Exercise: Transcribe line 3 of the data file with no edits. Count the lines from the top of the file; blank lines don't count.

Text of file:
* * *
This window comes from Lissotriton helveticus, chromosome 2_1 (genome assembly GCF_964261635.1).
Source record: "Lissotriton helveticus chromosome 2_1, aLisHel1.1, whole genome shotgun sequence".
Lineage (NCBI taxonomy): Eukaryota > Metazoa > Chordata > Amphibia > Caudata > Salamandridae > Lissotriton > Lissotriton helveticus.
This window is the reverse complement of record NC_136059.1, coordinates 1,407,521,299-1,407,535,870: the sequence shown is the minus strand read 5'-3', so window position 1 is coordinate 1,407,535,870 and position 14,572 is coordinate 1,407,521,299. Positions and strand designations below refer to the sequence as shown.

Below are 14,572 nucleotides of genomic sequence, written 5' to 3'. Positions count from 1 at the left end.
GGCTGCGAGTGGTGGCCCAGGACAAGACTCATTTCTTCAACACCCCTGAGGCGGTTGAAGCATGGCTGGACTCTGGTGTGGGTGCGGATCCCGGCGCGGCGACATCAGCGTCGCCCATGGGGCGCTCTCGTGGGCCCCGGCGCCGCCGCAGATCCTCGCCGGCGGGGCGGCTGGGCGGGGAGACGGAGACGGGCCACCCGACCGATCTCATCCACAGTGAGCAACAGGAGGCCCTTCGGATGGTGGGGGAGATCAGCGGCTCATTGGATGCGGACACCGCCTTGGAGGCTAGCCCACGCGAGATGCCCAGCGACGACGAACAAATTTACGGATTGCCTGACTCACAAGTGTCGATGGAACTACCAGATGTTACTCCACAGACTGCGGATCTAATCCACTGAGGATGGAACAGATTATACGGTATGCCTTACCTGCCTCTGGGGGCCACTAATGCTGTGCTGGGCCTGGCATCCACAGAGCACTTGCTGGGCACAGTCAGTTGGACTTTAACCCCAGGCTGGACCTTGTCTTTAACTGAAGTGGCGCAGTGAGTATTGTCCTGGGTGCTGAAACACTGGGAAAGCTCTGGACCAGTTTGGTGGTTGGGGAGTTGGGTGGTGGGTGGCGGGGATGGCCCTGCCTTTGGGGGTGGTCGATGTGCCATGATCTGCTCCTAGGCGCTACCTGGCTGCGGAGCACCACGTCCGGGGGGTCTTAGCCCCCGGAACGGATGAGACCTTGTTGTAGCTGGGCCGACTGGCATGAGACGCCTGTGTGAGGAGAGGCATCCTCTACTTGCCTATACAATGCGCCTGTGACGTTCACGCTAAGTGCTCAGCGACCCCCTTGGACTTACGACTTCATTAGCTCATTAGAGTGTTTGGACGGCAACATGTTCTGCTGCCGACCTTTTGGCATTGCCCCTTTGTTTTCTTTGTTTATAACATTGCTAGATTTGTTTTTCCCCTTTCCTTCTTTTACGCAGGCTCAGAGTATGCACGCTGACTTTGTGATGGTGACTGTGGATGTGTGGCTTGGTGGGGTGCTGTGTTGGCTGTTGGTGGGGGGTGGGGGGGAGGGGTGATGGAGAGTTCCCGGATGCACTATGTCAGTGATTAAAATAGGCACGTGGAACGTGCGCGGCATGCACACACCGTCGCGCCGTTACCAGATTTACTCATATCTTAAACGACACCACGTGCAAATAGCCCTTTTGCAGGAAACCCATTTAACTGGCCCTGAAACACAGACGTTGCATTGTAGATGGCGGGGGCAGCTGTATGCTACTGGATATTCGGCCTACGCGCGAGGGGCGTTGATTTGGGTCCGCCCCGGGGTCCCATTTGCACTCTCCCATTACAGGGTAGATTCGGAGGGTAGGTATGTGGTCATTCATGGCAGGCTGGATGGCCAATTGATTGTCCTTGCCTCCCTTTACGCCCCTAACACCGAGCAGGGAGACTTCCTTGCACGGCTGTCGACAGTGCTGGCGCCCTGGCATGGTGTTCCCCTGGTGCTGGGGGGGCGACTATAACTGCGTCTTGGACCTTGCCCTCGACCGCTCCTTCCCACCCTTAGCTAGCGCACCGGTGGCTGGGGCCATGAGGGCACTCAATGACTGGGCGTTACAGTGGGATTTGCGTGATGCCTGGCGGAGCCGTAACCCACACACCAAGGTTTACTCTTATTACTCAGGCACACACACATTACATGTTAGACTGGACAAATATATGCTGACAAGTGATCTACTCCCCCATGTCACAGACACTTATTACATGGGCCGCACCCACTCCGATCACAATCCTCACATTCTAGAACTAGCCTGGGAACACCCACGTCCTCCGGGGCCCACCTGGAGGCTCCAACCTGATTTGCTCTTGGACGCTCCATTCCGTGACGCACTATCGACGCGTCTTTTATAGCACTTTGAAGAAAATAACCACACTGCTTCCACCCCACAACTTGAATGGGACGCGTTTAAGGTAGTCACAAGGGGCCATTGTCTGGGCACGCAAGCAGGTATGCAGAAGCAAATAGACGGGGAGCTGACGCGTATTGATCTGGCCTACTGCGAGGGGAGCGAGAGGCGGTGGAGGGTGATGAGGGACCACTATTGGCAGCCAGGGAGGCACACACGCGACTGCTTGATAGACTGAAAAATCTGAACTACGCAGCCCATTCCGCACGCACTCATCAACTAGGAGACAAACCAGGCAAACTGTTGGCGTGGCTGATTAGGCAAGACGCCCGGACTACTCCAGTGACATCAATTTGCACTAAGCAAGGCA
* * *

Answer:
Lineage (NCBI taxonomy): Eukaryota > Metazoa > Chordata > Amphibia > Caudata > Salamandridae > Lissotriton > Lissotriton helveticus.